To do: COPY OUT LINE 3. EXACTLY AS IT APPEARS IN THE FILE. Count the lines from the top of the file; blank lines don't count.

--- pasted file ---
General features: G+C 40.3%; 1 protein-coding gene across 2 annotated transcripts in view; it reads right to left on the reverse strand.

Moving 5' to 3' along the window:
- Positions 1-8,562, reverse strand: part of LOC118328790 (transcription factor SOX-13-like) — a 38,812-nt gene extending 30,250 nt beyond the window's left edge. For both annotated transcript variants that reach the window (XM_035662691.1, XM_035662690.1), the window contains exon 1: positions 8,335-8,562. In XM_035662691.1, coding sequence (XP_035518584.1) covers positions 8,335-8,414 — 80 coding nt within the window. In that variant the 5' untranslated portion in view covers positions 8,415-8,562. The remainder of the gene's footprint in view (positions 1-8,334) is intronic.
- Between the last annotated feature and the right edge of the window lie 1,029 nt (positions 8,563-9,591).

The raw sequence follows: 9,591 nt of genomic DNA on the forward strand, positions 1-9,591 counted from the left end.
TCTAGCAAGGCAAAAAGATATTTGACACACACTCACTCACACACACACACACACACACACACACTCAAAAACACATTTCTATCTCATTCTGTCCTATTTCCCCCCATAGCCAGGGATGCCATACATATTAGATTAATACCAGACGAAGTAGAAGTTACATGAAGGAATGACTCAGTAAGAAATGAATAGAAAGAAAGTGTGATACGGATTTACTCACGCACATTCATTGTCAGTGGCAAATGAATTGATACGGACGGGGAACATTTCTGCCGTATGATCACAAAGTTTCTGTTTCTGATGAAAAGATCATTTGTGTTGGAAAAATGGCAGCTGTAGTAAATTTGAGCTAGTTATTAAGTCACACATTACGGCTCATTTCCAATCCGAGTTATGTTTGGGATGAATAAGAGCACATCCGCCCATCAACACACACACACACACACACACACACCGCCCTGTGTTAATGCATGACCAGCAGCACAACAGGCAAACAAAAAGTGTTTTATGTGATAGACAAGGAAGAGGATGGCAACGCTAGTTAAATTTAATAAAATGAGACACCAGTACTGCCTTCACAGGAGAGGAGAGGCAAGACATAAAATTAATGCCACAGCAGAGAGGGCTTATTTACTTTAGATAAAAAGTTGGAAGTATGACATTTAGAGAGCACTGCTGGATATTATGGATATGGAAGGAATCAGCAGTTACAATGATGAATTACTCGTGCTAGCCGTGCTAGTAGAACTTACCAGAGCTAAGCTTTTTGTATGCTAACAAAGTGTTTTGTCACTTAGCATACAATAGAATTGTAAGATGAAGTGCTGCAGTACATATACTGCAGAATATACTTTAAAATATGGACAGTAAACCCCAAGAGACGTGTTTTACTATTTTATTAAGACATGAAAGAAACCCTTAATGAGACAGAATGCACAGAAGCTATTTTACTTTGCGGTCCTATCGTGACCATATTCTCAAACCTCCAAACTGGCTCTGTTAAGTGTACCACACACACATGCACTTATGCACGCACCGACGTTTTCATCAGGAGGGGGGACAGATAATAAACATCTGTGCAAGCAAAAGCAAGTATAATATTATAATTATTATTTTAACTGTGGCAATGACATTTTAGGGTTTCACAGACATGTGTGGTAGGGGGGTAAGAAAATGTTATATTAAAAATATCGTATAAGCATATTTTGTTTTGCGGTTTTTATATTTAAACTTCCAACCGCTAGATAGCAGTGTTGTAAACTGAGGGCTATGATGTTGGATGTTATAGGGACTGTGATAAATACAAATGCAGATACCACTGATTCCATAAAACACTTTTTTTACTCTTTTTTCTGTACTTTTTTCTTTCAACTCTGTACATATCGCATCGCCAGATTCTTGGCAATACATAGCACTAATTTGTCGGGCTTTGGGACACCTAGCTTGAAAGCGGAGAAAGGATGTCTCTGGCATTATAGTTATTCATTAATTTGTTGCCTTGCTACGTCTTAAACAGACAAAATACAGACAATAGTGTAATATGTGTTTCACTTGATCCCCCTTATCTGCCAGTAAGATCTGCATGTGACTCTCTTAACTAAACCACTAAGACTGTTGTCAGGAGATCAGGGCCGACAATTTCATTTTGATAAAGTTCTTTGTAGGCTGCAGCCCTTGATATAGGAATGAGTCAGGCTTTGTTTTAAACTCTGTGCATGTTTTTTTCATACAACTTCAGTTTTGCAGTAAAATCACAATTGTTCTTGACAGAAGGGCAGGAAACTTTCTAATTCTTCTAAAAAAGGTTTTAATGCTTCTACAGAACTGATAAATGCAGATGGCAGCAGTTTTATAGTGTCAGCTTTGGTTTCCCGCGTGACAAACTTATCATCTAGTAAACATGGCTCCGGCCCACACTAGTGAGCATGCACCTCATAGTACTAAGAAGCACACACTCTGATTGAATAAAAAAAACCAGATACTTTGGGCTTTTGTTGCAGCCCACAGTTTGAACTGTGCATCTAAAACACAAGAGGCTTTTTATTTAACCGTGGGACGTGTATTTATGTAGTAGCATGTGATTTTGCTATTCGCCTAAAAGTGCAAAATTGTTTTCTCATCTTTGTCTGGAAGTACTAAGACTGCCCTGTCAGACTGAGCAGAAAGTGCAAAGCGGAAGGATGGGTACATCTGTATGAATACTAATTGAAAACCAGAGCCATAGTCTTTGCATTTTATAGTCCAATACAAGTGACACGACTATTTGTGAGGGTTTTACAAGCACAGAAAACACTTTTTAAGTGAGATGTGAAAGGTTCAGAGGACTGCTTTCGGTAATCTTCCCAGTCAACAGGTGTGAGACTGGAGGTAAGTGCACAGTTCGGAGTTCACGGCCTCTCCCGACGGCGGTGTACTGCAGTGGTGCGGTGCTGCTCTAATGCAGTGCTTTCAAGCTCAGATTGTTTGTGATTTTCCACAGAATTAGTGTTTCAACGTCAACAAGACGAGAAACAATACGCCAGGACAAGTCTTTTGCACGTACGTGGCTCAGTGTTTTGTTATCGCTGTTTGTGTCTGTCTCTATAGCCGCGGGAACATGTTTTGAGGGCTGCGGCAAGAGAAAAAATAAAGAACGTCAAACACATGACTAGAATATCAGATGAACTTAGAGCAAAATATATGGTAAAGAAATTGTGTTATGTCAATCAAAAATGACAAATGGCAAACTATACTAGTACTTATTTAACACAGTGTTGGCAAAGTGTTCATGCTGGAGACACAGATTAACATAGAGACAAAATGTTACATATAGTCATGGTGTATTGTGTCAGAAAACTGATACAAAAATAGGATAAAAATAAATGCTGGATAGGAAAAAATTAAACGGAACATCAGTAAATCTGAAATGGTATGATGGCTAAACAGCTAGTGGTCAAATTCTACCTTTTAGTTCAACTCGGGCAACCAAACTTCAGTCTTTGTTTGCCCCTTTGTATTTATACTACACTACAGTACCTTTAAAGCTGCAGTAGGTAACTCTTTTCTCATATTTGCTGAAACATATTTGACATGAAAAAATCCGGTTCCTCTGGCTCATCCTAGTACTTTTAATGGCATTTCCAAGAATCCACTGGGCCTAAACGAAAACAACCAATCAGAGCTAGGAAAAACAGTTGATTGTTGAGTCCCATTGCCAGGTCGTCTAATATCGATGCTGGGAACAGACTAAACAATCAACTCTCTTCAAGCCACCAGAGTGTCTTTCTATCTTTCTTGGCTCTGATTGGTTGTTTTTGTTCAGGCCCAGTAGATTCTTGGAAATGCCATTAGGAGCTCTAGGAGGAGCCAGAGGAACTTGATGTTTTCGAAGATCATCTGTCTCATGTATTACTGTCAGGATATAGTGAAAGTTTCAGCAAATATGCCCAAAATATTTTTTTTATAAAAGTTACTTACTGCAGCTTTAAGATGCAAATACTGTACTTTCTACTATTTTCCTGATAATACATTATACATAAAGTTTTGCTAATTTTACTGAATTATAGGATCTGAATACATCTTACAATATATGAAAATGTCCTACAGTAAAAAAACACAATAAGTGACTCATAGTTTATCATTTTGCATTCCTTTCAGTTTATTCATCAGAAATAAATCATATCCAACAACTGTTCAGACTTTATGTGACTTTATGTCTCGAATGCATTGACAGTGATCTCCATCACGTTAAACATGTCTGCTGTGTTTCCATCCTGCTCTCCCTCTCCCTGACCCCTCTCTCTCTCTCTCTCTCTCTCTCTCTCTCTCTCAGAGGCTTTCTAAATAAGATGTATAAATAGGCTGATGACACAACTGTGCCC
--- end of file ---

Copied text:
- Positions 1-8,562, reverse strand: part of LOC118328790 (transcription factor SOX-13-like) — a 38,812-nt gene extending 30,250 nt beyond the window's left edge. For both annotated transcript variants that reach the window (XM_035662691.1, XM_035662690.1), the window contains exon 1: positions 8,335-8,562. In XM_035662691.1, coding sequence (XP_035518584.1) covers positions 8,335-8,414 — 80 coding nt within the window. In that variant the 5' untranslated portion in view covers positions 8,415-8,562. The remainder of the gene's footprint in view (positions 1-8,334) is intronic.